July 22, 2005

The Podcast Disruption

[22 July 2005] I love radio. Here in Australia, I listen to Radio National while in Australia, and PBS when in the USA. Radio stimulates and informs in a way that leaves other media in the dust (for me, at least). And when, in 2003, Doug Kaye started IT Conversations, to provide audio conference sessions and interviews for download via the 'net, I quickly became addicted.

Doug somehow managed to get permission to record/distribute a terrific mix of speakers, which were totally within my "demographic". I was like the proverbial "pig in sh*t". Not only did he unearth old heroes (like Engelbart and Wozniak), he also introduced me to new ones like Clay Christensen and Bruce Schneier. Downloading MP3's was easy, it gave me something to listen to in the car, train and plane. And it was like having a radio station with programmes especially made for me. Meanwhile I continued to listen to the ABC or PBS, live or via their streaming services.

Innovator's Solution book cover
I don't read a lot of "business" books, but there are a few that I treasure, such as "The Cluetrain Manifesto", mentioned last week and Geoffrey Moore's books. Apart from introducing me to their authors "live", Doug and IT Conversations introduced me to "The Innovator's Solution" by Clay Christensen, a follow-up to his earlier bestseller "The Innovator's Dilemma". Clay's books (and conference speeches) are about the challenge faced by established companies when an innovation occurs, such as when Digital (Equipment Corp) lost its position when confronted by the rise of the desktop computer. Clay draws a clear distinction between disrupting and sustaining innovations, though. An example of a sustaining innovation is the effect of the Internet on banking. Existing banks achieved substantial efficiencies by agressively adopting online banking and so prevented internet startups from getting a foothold.

About twelve months ago, someone put two and two together and called it podcasting. And got everyone's attention. As is typical with this kind of thing, somehow we were all expected to start recording our thoughts and interviewing our friends... And of course the carpetbaggers moved in, pitching it to all and sundry.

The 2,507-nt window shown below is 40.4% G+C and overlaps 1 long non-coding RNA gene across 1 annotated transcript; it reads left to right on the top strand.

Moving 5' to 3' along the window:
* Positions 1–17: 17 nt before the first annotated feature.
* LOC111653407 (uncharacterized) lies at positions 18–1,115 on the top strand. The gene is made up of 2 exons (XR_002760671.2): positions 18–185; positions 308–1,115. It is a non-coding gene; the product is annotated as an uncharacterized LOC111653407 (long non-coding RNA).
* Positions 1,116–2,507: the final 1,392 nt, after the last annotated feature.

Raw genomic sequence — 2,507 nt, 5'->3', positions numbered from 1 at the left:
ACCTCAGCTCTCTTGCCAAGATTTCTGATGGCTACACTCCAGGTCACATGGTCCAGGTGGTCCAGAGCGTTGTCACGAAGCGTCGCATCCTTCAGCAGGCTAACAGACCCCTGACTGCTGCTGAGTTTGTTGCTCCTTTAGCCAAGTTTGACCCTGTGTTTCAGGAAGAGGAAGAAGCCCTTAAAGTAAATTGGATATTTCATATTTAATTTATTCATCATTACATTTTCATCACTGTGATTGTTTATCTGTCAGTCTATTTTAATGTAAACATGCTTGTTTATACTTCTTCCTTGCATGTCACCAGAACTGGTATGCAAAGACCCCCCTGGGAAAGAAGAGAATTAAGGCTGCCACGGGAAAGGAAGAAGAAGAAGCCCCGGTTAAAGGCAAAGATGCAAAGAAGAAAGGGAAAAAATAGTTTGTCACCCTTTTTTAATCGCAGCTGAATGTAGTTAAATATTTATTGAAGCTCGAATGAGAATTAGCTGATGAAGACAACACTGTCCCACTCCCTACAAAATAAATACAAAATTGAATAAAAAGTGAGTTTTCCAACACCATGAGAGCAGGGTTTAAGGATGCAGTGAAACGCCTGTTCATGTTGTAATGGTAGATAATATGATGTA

So... is podcasting disruptive to existing radio broadcasters by allowing new players to start up or is it a sustaining innovation which will bring the incumbents further reach and reduced costs?

The real expense in broadcasting is in talent, editing and overall production value. Broadcasting (distribution) is the easy piece. For most of us, even if you have something interesting to say, it is deceptively hard to turn it into an attractive recording.

Doug Kaye's recording gear - lots of knobs!

Much harder than concisely writing down your thoughts (which is hard enough...), whatever some of the budding 'casters might think. Podcasting has made a marginal difference to me (I can now download my favourite ABC "shows" directly into iTunes). But sadly, IT Conversations lost my favorite weekly show, "The Gillmor Gang". Steve Gillmor probably thought there was nothing to it and decided he could produce it himself.... Just listen (if you can find it and if you can bear it) to his self-produced shows. And I'm not the only one totally turned off by their woeful production value.

Doug Kaye of course only made it look easy. He had years of experience in broadcasting and film. Guys like him can now build their own "broadcasting corporations". But will he? No, I think Doug realises that the Podcasting innovation is sustaining rather than disruptive to existing broadcasters. You can see our local ABC and the BBC already doing it with enthusiasm, it broadens their reach for little or no cost and they have lots of content which been paid for already. They have the talent and production values and (unlike record companies and music MP3) have little to lose and everything to gain.

Mind you, Doug has a vision for IT Conversation which is exciting and maybe even viable, at least for someone with his experience and reputation.

And Steve Gillmor needs to find a producer or go back to writing...

Posted by Marius at 03:12 PM | Comments (0) | TrackBack